Every character I’ve cosplayed as is someone who I identify with on some level. I’ve watched the show or played the game and there’s been something about that character that’s really resonated with me. Seeing a fictional character that I identify with overcome their over-the-top, life-or-death obstacle makes me feel a little more confident to get up off my lazy ass once a year to file my taxes. I think the entire appeal of cosplay is that it’s a way of celebrating the characters that inspire us to be a better people.

I’ve tried making costumes of characters that I only share a superficial bond with in the past but none of those costumes have ever seen the light of completion. I’ve learned that wanting to make a costume just because I like the way it looks or because I want to be part of a cosplay group with friends simply isn’t enough to drive me through the entire creation process. My heart has to be in it 100%. Cosplay is truly a labour of love for me.


So… have you see Star Wars the Force Awakens and what did you think?

Nope. I’ve somehow made it 25 years without ever having seen any of the Star Wars films. I’m really on a roll here. Maybe I’ll wait another 25 and you can interview me with the title “Meet Maryjane: the only person alive who has never seen Star Wars!”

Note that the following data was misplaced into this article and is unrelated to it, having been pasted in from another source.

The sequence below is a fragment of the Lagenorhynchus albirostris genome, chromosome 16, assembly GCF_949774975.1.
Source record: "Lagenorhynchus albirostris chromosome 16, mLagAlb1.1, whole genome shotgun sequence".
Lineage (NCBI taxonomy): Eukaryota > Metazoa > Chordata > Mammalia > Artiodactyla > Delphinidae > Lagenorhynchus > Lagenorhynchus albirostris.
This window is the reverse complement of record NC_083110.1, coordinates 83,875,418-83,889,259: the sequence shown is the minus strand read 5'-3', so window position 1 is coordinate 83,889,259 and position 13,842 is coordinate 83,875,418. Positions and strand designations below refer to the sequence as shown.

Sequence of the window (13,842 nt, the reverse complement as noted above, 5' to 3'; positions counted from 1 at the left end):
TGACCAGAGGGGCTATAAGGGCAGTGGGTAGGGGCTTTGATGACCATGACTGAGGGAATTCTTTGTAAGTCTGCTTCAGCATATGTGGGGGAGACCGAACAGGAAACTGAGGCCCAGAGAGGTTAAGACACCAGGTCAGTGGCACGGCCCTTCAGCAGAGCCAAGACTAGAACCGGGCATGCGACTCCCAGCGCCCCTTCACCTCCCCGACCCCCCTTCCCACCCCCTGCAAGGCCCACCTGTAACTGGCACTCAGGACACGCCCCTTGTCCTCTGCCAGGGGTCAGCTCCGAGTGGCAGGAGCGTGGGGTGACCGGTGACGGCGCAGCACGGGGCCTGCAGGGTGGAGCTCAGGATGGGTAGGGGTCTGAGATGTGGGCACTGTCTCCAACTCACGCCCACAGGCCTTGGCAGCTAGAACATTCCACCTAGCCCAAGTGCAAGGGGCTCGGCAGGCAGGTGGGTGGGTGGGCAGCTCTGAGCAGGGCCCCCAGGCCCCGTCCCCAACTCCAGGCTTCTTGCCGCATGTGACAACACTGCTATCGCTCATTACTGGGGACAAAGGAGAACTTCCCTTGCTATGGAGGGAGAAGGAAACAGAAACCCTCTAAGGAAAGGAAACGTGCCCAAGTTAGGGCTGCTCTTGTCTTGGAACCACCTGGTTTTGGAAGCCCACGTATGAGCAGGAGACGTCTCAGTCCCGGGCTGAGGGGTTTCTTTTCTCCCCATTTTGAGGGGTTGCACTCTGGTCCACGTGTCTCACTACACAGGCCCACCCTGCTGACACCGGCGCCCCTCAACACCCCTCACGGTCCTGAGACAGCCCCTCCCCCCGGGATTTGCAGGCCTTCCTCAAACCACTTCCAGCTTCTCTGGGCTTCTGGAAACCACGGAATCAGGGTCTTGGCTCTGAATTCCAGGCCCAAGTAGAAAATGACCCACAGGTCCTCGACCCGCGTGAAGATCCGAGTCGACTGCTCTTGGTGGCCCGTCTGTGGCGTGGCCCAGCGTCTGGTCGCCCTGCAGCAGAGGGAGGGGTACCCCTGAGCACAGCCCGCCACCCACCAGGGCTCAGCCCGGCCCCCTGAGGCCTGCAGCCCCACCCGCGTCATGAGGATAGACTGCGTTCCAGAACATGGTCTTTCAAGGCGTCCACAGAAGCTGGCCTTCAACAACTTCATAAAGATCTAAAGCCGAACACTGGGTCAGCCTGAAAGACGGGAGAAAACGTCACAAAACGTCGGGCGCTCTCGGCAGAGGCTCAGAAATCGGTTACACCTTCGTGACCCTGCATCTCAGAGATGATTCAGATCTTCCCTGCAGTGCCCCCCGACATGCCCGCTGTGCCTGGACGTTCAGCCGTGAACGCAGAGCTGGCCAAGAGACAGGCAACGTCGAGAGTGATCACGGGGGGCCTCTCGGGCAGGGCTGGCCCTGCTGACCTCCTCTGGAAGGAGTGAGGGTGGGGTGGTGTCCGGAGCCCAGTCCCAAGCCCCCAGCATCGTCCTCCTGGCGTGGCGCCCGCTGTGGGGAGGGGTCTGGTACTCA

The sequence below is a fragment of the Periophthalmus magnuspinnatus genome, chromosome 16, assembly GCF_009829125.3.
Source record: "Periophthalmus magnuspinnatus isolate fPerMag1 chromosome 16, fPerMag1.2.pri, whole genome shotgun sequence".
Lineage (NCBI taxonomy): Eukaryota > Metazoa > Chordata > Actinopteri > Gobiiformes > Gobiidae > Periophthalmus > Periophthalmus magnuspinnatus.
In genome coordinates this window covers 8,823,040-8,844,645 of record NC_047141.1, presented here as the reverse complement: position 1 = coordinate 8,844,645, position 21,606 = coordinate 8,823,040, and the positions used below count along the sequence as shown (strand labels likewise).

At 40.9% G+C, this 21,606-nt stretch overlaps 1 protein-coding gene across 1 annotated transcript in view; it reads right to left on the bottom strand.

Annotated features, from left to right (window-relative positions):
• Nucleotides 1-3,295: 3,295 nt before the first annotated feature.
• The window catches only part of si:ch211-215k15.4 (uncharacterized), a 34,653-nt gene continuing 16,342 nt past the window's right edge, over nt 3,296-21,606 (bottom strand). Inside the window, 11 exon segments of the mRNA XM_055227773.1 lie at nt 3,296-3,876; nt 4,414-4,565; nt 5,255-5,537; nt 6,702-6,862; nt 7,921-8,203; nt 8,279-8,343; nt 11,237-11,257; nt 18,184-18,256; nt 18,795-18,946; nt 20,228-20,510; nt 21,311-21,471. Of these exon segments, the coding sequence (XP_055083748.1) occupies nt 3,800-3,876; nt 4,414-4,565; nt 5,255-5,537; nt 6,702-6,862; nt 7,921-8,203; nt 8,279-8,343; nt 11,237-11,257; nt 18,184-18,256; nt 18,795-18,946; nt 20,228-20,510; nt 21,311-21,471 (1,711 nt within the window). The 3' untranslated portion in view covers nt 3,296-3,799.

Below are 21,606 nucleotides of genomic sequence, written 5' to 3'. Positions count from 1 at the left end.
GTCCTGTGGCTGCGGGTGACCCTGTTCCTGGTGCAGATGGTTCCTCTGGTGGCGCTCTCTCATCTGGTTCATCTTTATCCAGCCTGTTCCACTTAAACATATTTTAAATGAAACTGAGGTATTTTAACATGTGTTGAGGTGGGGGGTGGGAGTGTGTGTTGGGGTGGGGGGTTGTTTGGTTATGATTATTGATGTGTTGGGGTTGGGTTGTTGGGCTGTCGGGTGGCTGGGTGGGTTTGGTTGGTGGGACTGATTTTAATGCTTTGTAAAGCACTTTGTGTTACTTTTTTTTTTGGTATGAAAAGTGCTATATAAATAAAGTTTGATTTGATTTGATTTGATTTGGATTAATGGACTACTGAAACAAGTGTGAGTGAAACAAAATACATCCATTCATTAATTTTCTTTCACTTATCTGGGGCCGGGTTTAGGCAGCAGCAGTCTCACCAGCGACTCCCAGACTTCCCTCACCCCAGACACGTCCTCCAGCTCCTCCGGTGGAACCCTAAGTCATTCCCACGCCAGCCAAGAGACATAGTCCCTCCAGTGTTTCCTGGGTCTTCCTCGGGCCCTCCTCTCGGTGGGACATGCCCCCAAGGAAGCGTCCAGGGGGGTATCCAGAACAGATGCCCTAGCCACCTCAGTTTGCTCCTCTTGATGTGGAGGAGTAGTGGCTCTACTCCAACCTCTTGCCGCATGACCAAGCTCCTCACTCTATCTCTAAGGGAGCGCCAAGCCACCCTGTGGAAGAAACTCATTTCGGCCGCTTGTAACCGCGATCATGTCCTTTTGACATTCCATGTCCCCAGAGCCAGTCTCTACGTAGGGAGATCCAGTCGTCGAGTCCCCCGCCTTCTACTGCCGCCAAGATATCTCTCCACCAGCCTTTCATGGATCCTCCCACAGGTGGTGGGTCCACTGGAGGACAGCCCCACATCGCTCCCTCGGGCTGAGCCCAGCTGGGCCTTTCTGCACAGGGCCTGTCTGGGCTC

What are you most looking forward to in 2016?

Right now I’m the trenches of re-making Asuka’s plugsuit from NGE. It’s really satisfying to be completely re-making something I originally made about 6 years ago because I thought at the time that my skills had reached a plateau but here I am today coming up with all these ways of making the plugsuit look infinitely better. Otherwise I’m excited to release a bunch of the “Asuka Asks” videos and hopefully some of my before mentioned short films as well. I’m also the assistant coordinator for the cosplay contest at Tsukino-Con this year so I’m excited to see how the overhaul I have planned for judging and awards will go over with the contestants.


Lastly, where can we find out more about you?

I occasionally post cosplay photos to my Facebook page ( and my Tumblr ( If you’re interested in seeing work-in-progress shots and happenings from my everyday life, I post more frequently to Instagram ( And of course if you’re curious about seeing any of the film projects I have in the works, stay tuned to my Youtube Channel (


About Maryjane Cosplay: Award winning, Vancouver Island based textilemancer Maryjane has been sewing and cosplaying since 2002. Her extensive background in theatre and formal design education give life and prestigious detail to the characters she entertains as at local and international events.




About the Author'

Back to Top ↑